News

News
23 March 2021

Partners across the world

To overcome distance and help its grant recipients build professional relationships worldwide, TWAS set up a TWAS Research Links network which breaks down walls and builds bridges

It all started as a brilliant game: playing a ‘networking exercise’ to discover common goals in scientific interests, as well as complementary and overlapping interests. It was 2016, and the exercise was proposed at the first Research Grants (RG) Conference held in Trieste, Italy, where TWAS is headquartered. More than 50 TWAS research grantees from the global South were in the audience.

This is how the TWAS Research Links network was conceived. The game disclosed a number of unmet needs that were preventing participants’ scientific capacity from taking off, so the exercise turned into a project: establishing a user-friendly virtual hub where professional relationships and scientific growth could be built. One year after its launch in February 2020, the portal is a vibrant resource connecting 320 TWAS research grantees from almost 30 countries, with each user having a profile visible to the other grantees, which includes information such as field of interest and skills.

"Research often tackles complex problems. This is particularly true when scientists are from the global South, where science cannot receive enough funding and research facility may not be available ", said TWAS programme coordinator Max Paoli. "With these challenges in mind, we realized that to achieve meaningful changes, we should adopt an interdisciplinary approach. Hence the idea of a virtual place, easy to access, where collaborations can open the door to new ideas and innovation".

The 2016 Trieste Conference was indeed a game-changer for the RG programme. The positive feedback received by the attendees fuelled a surge in enthusiasm while shedding light on the need of building soft skills, establishing new partnerships and collaborations, and having an online portal to shorten geographical distances and share data and competencies.

A second spark to the establishment of the TWAS Research Links came in 2017, through an initiative called Research Grants Regional Conferences. Grants awardees were exposed to stimuli and skills normally included in standard university curricula through two workshops, one held in Tanzania in 2018, and one in Nepal in 2019, both endorsed by the Swedish International Development Cooperation Agency's (Sida).

"Both Tanzania and Nepal events were instrumental to refine and improve the networking exercise. This made a decisive impact on the achievement of the TWAS Research Links, between 2019 and February 2020, when the portal was officially launched", recalled Paoli.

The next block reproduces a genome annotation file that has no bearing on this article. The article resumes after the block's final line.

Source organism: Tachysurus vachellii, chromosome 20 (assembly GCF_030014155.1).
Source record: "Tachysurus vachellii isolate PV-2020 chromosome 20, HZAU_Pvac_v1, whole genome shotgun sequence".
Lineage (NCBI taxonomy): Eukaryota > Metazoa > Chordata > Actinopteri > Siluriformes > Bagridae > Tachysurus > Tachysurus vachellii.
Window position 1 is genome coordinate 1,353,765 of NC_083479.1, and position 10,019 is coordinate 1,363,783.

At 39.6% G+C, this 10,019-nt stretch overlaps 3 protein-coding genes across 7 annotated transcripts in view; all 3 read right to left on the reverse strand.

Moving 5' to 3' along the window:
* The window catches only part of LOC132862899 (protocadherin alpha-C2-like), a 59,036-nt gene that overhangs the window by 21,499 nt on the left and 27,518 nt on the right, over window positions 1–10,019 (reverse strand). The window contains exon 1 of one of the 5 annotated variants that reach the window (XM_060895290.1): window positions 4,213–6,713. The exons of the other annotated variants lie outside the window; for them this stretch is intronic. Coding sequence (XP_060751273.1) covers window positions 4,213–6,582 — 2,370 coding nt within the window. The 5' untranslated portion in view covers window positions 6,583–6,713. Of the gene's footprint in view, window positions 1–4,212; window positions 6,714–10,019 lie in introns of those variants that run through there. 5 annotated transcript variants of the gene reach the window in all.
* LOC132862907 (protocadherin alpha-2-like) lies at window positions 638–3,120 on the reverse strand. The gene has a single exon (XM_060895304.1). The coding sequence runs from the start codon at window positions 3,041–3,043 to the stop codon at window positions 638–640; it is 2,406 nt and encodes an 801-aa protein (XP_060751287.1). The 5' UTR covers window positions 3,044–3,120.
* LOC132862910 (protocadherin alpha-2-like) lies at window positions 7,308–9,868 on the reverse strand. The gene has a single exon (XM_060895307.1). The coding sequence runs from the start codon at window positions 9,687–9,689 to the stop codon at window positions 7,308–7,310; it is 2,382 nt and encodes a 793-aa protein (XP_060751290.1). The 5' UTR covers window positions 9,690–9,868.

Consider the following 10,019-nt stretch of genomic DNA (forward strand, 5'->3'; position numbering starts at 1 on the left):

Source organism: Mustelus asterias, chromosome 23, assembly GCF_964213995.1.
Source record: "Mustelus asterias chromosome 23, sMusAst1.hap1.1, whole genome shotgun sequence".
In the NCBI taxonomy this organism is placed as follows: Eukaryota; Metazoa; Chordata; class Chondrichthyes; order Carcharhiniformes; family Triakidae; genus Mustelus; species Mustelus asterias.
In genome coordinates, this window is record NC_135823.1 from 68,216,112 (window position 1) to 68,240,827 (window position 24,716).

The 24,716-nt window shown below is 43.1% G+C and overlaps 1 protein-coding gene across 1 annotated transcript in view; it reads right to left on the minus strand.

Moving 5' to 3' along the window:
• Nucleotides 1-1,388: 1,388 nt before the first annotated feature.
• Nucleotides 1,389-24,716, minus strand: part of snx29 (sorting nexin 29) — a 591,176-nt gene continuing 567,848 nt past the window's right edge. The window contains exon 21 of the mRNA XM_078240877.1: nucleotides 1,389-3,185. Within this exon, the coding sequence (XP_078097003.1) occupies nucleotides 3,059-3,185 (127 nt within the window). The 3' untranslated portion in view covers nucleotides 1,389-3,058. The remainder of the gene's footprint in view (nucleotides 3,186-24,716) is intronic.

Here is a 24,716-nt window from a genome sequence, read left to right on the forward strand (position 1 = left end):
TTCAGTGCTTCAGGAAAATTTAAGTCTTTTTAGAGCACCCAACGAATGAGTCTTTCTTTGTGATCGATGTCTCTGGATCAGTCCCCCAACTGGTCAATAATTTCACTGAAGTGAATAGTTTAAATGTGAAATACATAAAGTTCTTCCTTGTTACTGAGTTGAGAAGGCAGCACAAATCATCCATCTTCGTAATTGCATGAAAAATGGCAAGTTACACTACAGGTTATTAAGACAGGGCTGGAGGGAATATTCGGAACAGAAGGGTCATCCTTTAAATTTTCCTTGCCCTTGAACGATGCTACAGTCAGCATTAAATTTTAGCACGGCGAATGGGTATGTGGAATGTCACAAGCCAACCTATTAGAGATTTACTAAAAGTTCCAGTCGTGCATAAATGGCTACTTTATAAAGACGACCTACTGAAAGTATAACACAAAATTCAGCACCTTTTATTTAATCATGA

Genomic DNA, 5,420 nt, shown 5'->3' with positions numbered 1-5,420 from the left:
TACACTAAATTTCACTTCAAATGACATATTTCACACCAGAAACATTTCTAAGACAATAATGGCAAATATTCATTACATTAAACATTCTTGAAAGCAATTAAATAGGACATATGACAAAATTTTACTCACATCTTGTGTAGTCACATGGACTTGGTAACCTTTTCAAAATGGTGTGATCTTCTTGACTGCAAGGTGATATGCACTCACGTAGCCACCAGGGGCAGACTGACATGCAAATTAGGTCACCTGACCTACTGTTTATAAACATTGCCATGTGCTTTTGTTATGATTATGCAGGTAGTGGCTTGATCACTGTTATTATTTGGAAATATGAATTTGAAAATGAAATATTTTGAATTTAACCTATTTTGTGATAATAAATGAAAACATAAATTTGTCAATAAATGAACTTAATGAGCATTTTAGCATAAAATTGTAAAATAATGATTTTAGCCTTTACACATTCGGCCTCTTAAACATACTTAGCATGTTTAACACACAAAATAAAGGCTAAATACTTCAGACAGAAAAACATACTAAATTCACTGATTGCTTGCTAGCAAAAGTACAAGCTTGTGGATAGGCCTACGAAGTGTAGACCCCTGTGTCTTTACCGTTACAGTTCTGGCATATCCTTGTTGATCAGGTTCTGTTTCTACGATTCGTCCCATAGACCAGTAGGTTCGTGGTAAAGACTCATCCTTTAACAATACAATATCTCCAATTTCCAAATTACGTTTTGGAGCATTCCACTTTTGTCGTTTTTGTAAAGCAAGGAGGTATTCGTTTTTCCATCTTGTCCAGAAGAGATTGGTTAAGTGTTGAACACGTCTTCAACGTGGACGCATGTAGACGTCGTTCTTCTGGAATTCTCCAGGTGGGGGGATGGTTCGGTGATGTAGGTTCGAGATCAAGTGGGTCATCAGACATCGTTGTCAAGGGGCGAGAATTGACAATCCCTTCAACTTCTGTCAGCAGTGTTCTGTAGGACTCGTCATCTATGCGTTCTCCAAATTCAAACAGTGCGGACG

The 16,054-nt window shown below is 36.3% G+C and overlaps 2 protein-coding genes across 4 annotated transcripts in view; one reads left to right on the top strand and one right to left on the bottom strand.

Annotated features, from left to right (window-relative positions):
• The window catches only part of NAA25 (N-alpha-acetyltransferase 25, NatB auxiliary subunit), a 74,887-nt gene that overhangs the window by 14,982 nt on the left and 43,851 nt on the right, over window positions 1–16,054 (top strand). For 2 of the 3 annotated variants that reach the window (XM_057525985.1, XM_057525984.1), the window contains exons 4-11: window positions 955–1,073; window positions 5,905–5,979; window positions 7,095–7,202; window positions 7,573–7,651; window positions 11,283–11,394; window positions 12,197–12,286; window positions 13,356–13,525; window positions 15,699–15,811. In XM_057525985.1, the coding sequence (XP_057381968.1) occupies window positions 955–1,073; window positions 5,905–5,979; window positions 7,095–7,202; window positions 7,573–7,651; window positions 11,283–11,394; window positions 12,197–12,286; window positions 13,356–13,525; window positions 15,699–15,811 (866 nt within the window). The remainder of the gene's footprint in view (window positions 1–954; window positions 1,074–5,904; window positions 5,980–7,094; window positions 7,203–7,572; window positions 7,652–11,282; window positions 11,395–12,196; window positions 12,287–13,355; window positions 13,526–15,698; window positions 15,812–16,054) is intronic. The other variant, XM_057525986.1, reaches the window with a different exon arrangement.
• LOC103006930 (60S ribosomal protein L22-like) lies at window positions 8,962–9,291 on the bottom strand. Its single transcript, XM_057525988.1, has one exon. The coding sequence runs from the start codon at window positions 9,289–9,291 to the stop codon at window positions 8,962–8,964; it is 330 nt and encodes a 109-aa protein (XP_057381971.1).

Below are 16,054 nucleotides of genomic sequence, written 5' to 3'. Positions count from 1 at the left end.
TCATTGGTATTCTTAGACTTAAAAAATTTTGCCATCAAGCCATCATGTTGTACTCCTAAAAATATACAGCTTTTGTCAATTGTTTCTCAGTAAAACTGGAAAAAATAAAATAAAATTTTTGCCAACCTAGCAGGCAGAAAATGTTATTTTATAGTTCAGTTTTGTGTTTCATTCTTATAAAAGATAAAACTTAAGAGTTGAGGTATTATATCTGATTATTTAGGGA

The exercise turned out very productive. A mathematician from Bangladesh, Md Kamrujjaman, with an outstanding record of publications — eight papers published in a short time frame, all within the grant duration — joined forces with Haider Ali Biswas, a mathematician and a professor from Khulna University, also in Bangladesh, to work on a project aimed at attaining optimal control of emerging diseases in their country. Under their combined supervision, one student started her PhD research.

The networking exercise was also central to building mutual support by sharing techniques and writing joint grant proposals. This was the case of Perera Hetti Arachchige from Sri Lanka, who started a collaboration on the development of thin films for photovoltaics with Bhim Prasad Kafle, an assistant professor from Nepal: now they are exchanging their skills on different lab techniques with a positive ripple effect on their research achievements.

Included in the TWAS Research Links is also a blog where participants publish a high variety of posts: Calls range from sharing expertise, equipment, free resources, vacancy notices and links to online repositories to searching for collaboration, up to the launch of scientific peer-reviewed journals.

Successful links and collaborations have thus been established, for example, between scientists from the Republic of Korea and Bangladesh, Viet Nam and India, Rwanda and Bangladesh.

Scattered among the work messages, there are also thank-you posts acknowledging the help that TWAS has provided. "Through this portal, TWAS met at least four important objectives", added Paoli. "It fuelled mentorships, eased conference and workshops dissemination, provided support for publications and, most importantly, paved the way to an international network that we expect will grow further in the months ahead".

The TWAS Research Links is one of the projects of the TWAS Research Programme, which was established in 1986, as one of the earliest launched by TWAS. Sida's financial support started in 1991: the Agency distributes almost $1 million in research grants annually to equip laboratories and support publications, and, between 1986 and 2020, awarded more than 2,630 grants, planning to continue to do so in the years ahead.

Cristina Serra

 

 

 

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